Multiple facets of serotonergic modulation.
Progress in Brain Research. 2021-01-01; : 3-39
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Beyeler A(1), Ju A(2), Chagraoui A(3), Cuvelle L(4), Teixeira M(4), Di Giovanni G(5), De Deurwaerdère P(4).
(1)Neurocentre Magendie, INSERM 1215, Université de Bordeaux, Bordeaux, France. Electronic address: .
(2)Neurocentre Magendie, INSERM 1215, Université de Bordeaux, Bordeaux, France.
(3)Laboratory of Neuronal and Neuroendocrine Differentiation and Communication, Institute for Research and Innovation in Biomedicine of Normandy (IRIB), Normandie University, UNIROUEN, INSERM U1239, Rouen, France; Department of Medical Biochemistry, Rouen University Hospital, Rouen, France.
(4)Centre National de La Recherche Scientifique, Institut des Neurosciences Intégratives et Cognitives d’Aquitaine, UMR 5287, Bordeaux, France.
(5)Laboratory of Neurophysiology, Department of Physiology and Biochemistry, Faculty of Medicine and Surgery, University of Malta, Msida, Malta; Neuroscience Division, School of Biosciences, Cardiff University, Cardiff, United Kingdom. Electronic address: .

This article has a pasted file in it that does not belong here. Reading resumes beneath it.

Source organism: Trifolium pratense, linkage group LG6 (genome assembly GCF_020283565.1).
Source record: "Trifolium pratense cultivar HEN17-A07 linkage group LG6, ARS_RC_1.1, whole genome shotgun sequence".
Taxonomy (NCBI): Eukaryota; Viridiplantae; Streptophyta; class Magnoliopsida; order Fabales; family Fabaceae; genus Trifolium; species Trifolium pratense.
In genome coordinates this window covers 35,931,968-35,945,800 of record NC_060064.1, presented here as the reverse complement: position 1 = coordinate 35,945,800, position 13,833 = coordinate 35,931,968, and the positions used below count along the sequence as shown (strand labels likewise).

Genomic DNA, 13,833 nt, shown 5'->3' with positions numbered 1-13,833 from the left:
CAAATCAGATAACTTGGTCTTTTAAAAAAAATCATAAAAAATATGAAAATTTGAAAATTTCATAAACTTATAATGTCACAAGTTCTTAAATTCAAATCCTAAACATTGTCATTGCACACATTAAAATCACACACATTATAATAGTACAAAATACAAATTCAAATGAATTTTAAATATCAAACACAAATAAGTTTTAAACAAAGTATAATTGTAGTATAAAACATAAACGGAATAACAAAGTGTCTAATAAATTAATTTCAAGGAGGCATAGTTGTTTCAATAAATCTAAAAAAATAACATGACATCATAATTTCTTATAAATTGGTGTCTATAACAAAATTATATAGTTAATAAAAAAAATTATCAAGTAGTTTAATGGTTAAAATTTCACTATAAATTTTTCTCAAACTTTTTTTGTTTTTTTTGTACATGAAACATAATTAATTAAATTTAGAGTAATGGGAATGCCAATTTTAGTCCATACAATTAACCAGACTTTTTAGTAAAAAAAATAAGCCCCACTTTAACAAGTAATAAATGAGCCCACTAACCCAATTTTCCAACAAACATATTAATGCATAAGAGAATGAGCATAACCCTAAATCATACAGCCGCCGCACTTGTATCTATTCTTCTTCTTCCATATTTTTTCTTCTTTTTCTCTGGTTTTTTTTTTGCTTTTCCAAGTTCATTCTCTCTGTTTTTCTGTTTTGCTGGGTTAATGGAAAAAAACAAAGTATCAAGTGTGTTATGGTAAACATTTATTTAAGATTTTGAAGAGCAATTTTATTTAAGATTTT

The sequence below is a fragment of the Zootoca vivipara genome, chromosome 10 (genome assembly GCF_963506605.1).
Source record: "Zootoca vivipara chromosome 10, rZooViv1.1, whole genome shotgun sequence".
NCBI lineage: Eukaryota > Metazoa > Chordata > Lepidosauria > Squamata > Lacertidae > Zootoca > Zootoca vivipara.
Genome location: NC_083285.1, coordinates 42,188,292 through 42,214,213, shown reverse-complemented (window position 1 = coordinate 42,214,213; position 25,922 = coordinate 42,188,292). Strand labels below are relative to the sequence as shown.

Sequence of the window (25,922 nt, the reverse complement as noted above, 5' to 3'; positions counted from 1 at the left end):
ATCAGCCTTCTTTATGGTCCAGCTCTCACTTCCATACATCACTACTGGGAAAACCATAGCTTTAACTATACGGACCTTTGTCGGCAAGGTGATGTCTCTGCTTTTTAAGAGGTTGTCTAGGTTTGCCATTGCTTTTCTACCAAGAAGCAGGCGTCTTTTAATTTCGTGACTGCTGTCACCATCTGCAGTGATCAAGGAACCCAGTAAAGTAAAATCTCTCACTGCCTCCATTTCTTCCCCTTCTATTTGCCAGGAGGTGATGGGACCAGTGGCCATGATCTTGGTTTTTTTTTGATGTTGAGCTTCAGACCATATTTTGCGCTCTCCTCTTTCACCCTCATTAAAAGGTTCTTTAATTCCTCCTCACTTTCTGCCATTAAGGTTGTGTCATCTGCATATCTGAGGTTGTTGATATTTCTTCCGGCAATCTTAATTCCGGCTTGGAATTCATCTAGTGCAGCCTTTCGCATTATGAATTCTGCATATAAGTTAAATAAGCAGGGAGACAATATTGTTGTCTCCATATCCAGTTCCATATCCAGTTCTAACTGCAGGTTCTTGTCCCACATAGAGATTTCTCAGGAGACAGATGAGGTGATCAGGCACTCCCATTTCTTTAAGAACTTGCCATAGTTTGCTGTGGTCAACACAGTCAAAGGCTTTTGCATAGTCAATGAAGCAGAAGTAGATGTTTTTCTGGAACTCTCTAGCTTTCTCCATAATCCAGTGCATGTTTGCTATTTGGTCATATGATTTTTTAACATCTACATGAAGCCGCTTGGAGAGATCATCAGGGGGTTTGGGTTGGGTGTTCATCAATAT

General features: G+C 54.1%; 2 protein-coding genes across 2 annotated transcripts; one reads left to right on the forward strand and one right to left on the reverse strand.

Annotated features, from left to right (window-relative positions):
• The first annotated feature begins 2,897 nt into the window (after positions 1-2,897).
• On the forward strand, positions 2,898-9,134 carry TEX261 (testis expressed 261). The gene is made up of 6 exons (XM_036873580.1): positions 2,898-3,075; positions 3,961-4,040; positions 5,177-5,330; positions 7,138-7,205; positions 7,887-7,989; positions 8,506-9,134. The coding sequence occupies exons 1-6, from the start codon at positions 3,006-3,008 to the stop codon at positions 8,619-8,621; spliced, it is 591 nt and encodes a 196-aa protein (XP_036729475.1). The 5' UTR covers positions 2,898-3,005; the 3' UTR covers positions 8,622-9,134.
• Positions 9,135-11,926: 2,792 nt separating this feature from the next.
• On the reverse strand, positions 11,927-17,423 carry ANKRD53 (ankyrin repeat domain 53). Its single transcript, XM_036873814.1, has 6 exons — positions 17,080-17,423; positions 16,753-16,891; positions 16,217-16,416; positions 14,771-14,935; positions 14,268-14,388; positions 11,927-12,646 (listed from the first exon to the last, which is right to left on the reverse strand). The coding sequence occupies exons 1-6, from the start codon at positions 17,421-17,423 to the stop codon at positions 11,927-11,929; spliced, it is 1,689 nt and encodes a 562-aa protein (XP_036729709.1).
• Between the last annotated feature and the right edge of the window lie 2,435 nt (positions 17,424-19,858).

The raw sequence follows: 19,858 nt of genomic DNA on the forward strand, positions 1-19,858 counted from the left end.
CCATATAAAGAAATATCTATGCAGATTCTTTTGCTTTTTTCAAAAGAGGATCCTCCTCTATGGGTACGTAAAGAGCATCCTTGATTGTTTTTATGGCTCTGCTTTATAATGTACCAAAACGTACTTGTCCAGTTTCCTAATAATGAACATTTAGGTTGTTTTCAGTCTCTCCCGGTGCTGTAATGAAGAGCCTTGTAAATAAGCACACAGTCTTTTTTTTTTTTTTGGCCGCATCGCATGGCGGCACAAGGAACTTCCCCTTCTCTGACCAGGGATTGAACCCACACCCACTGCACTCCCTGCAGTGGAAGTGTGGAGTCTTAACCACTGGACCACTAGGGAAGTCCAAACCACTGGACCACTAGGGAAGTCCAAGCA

The serotonergic system of the central nervous system (CNS) has been implicated in a broad range of physiological functions and behaviors, such as cognition, mood, social interaction, sexual behavior, feeding behavior, sleep-wake cycle and thermoregulation. Serotonin (5-hydroxytryptamine, 5-HT) establishes a plethora of interactions with neurochemical systems in the CNS via its numerous 5-HT receptors and autoreceptors. The facets of this control are multiple if we consider the molecular actors playing a role in the autoregulation of 5-HT neuron activity including the 5-HT1A, 5-HT1B, 5-HT1D, 5-HT2B, 5-HT7 receptors as well as the serotonin transporter. Moreover, extrinsic loops involving other neurotransmitters giving the other 5-HT receptors the possibility to impact 5-HT neuron activity. Grasping the complexity of these interactions is essential for the development of a variety of therapeutic strategies for cognitive defects and mood disorders. Presently we can illustrate the plurality of the mechanisms and only conceive that these 5-HT controls are likely not uniform in terms of regional and neuronal distribution. Our understanding of the specific expression patterns of these receptors on specific circuits and neuronal populations are progressing and will expand our comprehension of the function and interaction of these receptors with other chemical systems. Thus, the development of new approaches profiling the expression of 5-HT receptors and autoreceptors should reveal additional facets of the 5-HT controls of neurochemical systems in the CNS.